Chives are one fourth of the classical quartet known in French cooking as fines herbes. In Recipes From a French Herb Garden (Simon & Schuster, 1989; $34.95 hardcover), the English food writer Geraldene Holt extols chives as “quite distinctive and superior” in flavor to other members of the onion family. Noting their affinity with eggs and cream, she calls for chives in resolutely French dishes: boudin blanc seasoned with chives and parsley; Dover sole coddled with chive butter and bread crumbs; clams stuffed with almonds, chives and parsley; Cantal-laced brioche spread with chive butter; hot parsley mousse cloaked in chive cream; and snow peas sautéed with shredded butterhead lettuce, chives, scallions and mint.
On the other hand, un-haute chives neatly snipped into tiny rounds give a pop of color and a shot of verve to plain baked potatoes, and bring a bit of confetti-like gaiety to scrambled eggs and omelettes. The tufted amethyst blossoms, which make a little can-can show all their own, lend a delicate fragrance and a pretty touch to salads, soups and fish filets.
At The Amsterdam, in Rhinebeck, executive chef Alex Burger is another fan of chives, which, he says, add “a nice depth of flavor that sets them apart from other alliums.” A favorite on his taut dinner menu is a dish of oven-roasted wild mushrooms sautéed with shallots, garlic and sherry, laced with heavy cream and sherry vinegar, crowned with a slow-poached egg and showered with bits and batons of fresh chopped chives. (In the spring, he uses the flowers as a garnish for his bright green arugula-pesto risotto.)
Dan Barber, chef and a co-owner of Blue Hill at Stone Barns, in Pocantico Hills, keeps chives in play year ’round. Known for turning unsuspecting root vegetables into things of great beauty, he also produces a special elixir: chive oil. “It adds that green allium flavor that I love so much,” he says. Barber works his alchemy by first freezing grapeseed oil, then blending it with raw chives, sometimes adding a tablet of Vitamin C to keep it “very, very green.” He doesn’t bother to strain the oil. (“I like the sludge for flavor,” he notes.)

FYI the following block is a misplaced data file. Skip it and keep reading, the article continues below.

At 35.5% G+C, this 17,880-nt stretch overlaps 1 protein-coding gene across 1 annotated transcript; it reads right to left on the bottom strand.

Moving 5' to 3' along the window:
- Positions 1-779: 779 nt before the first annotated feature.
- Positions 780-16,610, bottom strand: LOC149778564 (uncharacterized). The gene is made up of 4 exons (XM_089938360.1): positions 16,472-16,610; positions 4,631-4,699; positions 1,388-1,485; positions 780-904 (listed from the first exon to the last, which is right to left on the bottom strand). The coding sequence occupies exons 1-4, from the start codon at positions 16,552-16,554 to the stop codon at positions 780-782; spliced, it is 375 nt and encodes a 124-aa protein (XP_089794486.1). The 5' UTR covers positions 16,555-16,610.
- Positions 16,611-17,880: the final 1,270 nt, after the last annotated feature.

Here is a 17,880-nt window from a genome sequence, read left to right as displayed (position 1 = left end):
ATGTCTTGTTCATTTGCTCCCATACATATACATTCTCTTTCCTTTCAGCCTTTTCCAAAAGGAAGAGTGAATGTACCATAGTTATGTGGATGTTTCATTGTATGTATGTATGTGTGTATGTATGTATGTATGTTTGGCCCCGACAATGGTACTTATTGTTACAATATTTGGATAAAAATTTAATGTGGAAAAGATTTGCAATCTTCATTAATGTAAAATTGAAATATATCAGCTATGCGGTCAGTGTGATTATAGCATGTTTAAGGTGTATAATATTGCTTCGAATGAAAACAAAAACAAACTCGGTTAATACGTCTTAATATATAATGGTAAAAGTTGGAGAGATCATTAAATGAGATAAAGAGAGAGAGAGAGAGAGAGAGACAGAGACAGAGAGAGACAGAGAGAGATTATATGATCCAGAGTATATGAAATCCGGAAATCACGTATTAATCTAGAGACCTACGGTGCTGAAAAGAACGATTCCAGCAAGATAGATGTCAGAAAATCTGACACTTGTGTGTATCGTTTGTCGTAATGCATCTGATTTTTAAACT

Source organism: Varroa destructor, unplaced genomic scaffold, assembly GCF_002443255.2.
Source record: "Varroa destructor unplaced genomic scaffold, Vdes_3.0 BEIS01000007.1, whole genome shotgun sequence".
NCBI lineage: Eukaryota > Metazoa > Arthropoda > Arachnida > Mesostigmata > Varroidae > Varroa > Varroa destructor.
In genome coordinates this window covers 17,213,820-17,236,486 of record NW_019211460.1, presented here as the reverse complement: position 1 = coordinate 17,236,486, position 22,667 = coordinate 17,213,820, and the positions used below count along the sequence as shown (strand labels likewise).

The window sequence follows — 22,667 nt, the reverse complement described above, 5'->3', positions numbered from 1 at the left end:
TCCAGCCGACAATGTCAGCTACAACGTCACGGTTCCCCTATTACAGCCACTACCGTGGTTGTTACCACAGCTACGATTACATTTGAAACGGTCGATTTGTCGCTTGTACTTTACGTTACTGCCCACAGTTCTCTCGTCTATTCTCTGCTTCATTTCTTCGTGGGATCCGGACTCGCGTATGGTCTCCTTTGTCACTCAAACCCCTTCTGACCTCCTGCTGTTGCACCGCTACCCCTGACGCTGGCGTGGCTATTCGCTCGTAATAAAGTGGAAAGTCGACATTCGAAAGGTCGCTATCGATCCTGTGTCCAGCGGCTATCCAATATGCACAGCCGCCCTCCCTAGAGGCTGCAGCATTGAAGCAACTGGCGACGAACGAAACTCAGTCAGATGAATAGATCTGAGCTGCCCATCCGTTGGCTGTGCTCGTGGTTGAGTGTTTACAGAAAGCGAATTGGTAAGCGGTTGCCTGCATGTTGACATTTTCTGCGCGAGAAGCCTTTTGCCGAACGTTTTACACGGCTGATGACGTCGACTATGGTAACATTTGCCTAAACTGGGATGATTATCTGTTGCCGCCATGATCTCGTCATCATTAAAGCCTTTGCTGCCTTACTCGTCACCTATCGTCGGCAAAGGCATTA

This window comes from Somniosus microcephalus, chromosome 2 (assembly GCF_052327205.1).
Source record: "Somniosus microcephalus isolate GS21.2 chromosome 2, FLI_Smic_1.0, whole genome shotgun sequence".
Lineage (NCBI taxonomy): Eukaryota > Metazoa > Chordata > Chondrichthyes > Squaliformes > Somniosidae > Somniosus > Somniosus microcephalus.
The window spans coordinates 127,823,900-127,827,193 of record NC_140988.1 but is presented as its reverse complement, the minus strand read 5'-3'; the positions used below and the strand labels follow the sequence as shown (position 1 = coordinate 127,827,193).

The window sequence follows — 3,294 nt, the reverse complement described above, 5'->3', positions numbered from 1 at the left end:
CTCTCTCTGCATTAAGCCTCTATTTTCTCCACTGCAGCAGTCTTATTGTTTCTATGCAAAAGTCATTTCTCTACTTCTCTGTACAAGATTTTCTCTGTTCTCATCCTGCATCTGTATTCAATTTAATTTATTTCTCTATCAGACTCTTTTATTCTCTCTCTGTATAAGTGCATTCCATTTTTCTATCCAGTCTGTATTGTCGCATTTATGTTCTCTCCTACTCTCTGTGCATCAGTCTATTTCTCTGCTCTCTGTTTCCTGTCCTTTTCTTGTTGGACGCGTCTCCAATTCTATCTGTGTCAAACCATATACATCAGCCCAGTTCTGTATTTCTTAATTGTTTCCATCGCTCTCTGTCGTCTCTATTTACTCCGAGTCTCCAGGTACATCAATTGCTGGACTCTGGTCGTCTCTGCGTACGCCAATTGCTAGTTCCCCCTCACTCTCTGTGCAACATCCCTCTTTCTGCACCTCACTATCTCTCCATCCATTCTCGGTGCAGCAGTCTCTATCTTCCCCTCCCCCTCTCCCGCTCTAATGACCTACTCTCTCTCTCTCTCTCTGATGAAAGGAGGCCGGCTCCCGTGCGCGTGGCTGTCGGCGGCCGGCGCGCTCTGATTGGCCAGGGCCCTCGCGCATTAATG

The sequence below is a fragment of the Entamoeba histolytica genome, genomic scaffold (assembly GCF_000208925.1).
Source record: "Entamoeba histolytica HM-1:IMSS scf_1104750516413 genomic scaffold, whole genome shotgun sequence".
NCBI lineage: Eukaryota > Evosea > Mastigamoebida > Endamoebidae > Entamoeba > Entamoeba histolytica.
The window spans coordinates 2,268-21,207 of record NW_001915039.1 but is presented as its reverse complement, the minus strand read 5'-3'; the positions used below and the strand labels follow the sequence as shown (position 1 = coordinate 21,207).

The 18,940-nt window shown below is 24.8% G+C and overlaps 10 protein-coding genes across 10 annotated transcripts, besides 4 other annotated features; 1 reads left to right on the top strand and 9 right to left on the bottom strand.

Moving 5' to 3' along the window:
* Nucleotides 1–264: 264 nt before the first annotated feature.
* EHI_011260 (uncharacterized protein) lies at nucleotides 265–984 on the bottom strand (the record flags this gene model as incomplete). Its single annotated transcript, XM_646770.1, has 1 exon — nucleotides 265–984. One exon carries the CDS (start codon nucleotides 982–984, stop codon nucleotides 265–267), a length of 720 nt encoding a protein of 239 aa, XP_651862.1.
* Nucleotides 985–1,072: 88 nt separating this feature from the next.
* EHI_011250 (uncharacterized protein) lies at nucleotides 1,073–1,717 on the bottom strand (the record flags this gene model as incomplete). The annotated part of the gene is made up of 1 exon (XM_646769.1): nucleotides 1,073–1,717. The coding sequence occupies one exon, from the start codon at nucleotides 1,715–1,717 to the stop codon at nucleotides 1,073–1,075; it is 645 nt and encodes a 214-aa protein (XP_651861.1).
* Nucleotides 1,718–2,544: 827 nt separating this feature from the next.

Barber uses fresh chives as the French do, too, mingling them with chervil and parsley to strew over “fish, meats and vegetables—everything!” In summer, when chives produce their charming flowers, he even plucks apart the blossom heads. “I use them everywhere,” he says. “I love them with fattier fish, like halibut—I sprinkle individual petals all over the fish.”
Despite his enthusiasm for chives, Barber counsels against too much of a good thing. “The whole thing with chives,” he cautions, “is that you have to tame them.”
If you’d just like to visit some chives, a few historic sites in the Hudson Valley maintain exemplary herb gardens. There is an admission fee to Philipsburg Manor; admission to the grounds of the other sites is free. Montgomery Place Campus at Bard College, in Annandale-on-Hudson, has an herb garden based on maps drawn in the 1930s. The John Jay Homestead, in Katonah, features a walled herb garden in the style of a seventeenth-century English knot garden, maintained by the New York Chapter of the Herb Society of America. The grounds of Philipsburg Manor, an active “living museum” in Sleepy Hollow, feature a colonial herb garden that includes more than 80 herbs.